OCIAttrSet(envhp, (ub4) OCI_HTYPE_ENV, (dvoid *)evtcallback_fn, (ub4) 0, (ub4)OCI_ATTR_EVTCBK, errhp); OCIAttrSet(envhp, (ub4) OCI_HTYPE_ENV, (dvoid *)evtctx, (ub4) 0, (ub4)OCI_ATTR_EVTCTX, errhp);

6.

Note: After registering an event callback and context, OCI will call the registered function once per HA event. For more information on registering a callback, refer to Oracle Call Interface Programmer’s Guide [11]. Note: See Appendix B for information about troubleshooting OCI Client failover.

Client Failover Best Practices for Highly Available Oracle Databases

Page 8

Maximum Availability Architecture
OLE DB CLIENTS

To configure automatic client failover for OLE DB Clients perform the identical database configuration steps described above for OCI Clients, and then configure the OLE DB clients to receive notification of FAN HA events as described below: 1. Set the following OraOLEDB connection string attributes: a. DBNotifications = true This can also be set via the registry.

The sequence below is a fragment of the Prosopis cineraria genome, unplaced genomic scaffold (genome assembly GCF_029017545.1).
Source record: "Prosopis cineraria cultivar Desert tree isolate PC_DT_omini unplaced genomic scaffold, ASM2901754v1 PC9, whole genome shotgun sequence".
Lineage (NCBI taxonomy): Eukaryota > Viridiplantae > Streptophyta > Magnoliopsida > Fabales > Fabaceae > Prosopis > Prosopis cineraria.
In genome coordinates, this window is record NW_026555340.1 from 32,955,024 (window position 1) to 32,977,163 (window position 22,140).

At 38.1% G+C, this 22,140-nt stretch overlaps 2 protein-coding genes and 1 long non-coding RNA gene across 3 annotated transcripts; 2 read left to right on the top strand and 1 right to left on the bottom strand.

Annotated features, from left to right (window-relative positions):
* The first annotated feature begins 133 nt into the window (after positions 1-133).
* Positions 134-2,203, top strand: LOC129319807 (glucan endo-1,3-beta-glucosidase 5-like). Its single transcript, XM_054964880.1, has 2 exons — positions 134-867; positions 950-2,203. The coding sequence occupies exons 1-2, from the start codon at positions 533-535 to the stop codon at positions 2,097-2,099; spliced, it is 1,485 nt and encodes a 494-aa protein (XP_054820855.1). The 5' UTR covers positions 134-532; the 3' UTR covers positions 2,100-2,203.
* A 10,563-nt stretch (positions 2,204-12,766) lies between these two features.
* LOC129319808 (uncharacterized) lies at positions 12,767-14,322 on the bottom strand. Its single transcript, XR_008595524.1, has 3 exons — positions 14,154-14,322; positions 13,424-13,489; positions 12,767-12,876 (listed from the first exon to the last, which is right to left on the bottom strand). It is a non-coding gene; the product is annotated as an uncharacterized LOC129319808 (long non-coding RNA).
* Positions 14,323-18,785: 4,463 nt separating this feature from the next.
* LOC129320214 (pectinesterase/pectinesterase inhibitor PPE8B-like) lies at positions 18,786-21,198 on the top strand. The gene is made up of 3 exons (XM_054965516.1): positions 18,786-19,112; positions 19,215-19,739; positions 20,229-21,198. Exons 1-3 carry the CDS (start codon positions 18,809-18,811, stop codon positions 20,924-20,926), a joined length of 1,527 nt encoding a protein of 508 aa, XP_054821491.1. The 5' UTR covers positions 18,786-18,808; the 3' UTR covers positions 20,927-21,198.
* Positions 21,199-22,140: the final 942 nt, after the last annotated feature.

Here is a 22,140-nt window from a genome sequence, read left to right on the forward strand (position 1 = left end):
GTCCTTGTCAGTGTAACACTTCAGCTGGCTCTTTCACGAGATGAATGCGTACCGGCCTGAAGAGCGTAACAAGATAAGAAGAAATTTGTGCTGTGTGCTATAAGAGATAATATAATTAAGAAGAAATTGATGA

b. DBNotificationPort = [unsigned integer] Setting the DBNotificationPort attribute allows the port to specifically specified. If this attribute is not set then the port is randomly selected. 2. In the client side SQLNET.ORA file, set the SQLNET.OUTBOUND_CONNECT_TIMEOUT parameter. This parameter enables clients to quickly traverse an address_list in the event of a failure. For example, if a client attempts to connect to a host that is unavailable, the connection attempt will be bounded to the time specified by the SQLNET.OUTBOUND_CONNECT_TIMEOUT parameter, after which the client attempts to connect to the next host in the address_list. This behavior continues for each host in the address_list until a connection is made. Setting the parameter to a value of 3 seconds will suffice in most environments.